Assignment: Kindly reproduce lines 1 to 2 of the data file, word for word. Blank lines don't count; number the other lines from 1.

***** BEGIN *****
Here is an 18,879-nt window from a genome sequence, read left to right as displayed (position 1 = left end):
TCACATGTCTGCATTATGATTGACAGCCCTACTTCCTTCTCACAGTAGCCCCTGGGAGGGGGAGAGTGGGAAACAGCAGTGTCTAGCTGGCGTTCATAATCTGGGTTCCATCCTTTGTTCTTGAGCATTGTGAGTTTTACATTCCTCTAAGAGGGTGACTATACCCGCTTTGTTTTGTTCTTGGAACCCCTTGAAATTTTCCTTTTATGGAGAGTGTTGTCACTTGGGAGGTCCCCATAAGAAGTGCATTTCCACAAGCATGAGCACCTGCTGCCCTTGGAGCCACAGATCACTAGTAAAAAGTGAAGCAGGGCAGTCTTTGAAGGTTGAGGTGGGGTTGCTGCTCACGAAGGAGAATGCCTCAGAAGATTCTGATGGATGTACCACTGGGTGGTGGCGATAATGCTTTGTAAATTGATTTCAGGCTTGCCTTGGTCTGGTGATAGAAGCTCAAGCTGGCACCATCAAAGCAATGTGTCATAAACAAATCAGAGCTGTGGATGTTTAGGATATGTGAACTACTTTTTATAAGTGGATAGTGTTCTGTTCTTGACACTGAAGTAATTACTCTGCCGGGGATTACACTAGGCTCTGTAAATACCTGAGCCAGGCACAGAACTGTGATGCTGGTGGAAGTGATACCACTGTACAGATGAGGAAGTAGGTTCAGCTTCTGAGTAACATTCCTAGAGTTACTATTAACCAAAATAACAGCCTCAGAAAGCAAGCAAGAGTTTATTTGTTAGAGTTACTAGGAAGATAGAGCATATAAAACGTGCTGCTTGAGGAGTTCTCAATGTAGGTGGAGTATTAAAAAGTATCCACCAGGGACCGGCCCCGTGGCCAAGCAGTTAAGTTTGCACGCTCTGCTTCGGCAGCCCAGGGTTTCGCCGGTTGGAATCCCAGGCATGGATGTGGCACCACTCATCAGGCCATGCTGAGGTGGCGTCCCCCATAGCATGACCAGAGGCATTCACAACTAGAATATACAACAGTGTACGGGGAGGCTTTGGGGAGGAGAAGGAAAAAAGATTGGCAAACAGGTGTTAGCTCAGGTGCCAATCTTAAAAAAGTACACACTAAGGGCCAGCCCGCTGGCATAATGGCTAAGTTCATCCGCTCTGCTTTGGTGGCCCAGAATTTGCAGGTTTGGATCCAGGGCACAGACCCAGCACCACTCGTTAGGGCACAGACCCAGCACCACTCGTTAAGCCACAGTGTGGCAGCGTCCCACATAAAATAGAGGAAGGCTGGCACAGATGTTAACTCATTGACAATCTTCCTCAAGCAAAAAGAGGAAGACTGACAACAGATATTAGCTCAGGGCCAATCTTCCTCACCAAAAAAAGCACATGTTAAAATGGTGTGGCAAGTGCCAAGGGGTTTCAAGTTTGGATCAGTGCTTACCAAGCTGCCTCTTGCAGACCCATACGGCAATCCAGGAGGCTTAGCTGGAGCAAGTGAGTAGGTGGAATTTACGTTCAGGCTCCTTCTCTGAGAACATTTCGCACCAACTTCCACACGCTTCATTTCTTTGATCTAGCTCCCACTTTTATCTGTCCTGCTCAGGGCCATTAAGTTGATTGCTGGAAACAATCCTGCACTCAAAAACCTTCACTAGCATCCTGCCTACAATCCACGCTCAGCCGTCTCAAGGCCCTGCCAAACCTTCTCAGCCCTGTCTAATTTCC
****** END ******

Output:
Here is an 18,879-nt window from a genome sequence, read left to right as displayed (position 1 = left end):
TCACATGTCTGCATTATGATTGACAGCCCTACTTCCTTCTCACAGTAGCCCCTGGGAGGGGGAGAGTGGGAAACAGCAGTGTCTAGCTGGCGTTCATAATCTGGGTTCCATCCTTTGTTCTTGAGCATTGTGAGTTTTACATTCCTCTAAGAGGGTGACTATACCCGCTTTGTTTTGTTCTTGGAACCCCTTGAAATTTTCCTTTTATGGAGAGTGTTGTCACTTGGGAGGTCCCCATAAGAAGTGCATTTCCACAAGCATGAGCACCTGCTGCCCTTGGAGCCACAGATCACTAGTAAAAAGTGAAGCAGGGCAGTCTTTGAAGGTTGAGGTGGGGTTGCTGCTCACGAAGGAGAATGCCTCAGAAGATTCTGATGGATGTACCACTGGGTGGTGGCGATAATGCTTTGTAAATTGATTTCAGGCTTGCCTTGGTCTGGTGATAGAAGCTCAAGCTGGCACCATCAAAGCAATGTGTCATAAACAAATCAGAGCTGTGGATGTTTAGGATATGTGAACTACTTTTTATAAGTGGATAGTGTTCTGTTCTTGACACTGAAGTAATTACTCTGCCGGGGATTACACTAGGCTCTGTAAATACCTGAGCCAGGCACAGAACTGTGATGCTGGTGGAAGTGATACCACTGTACAGATGAGGAAGTAGGTTCAGCTTCTGAGTAACATTCCTAGAGTTACTATTAACCAAAATAACAGCCTCAGAAAGCAAGCAAGAGTTTATTTGTTAGAGTTACTAGGAAGATAGAGCATATAAAACGTGCTGCTTGAGGAGTTCTCAATGTAGGTGGAGTATTAAAAAGTATCCACCAGGGACCGGCCCCGTGGCCAAGCAGTTAAGTTTGCACGCTCTGCTTCGGCAGCCCAGGGTTTCGCCGGTTGGAATCCCAGGCATGGATGTGGCACCACTCATCAGGCCATGCTGAGGTGGCGTCCCCCATAGCATGACCAGAGGCATTCACAACTAGAATATACAACAGTGTACGGGGAGGCTTTGGGGAGGAGAAGGAAAAAAGATTGGCAAACAGGTGTTAGCTCAGGTGCCAATCTTAAAAAAGTACACACTAAGGGCCAGCCCGCTGGCATAATGGCTAAGTTCATCCGCTCTGCTTTGGTGGCCCAGAATTTGCAGGTTTGGATCCAGGGCACAGACCCAGCACCACTCGTTAGGGCACAGACCCAGCACCACTCGTTAAGCCACAGTGTGGCAGCGTCCCACATAAAATAGAGGAAGGCTGGCACAGATGTTAACTCATTGACAATCTTCCTCAAGCAAAAAGAGGAAGACTGACAACAGATATTAGCTCAGGGCCAATCTTCCTCACCAAAAAAAGCACATGTTAAAATGGTGTGGCAAGTGCCAAGGGGTTTCAAGTTTGGATCAGTGCTTACCAAGCTGCCTCTTGCAGACCCATACGGCAATCCAGGAGGCTTAGCTGGAGCAAGTGAGTAGGTGGAATTTACGTTCAGGCTCCTTCTCTGAGAACATTTCGCACCAACTTCCACACGCTTCATTTCTTTGATCTAGCTCCCACTTTTATCTGTCCTGCTCAGGGCCATTAAGTTGATTGCTGGAAACAATCCTGCACTCAAAAACCTTCACTAGCATCCTGCCTACAATCCACGCTCAGCCGTCTCAAGGCCCTGCCAAACCTTCTCAGCCCTGTCTAATTTCC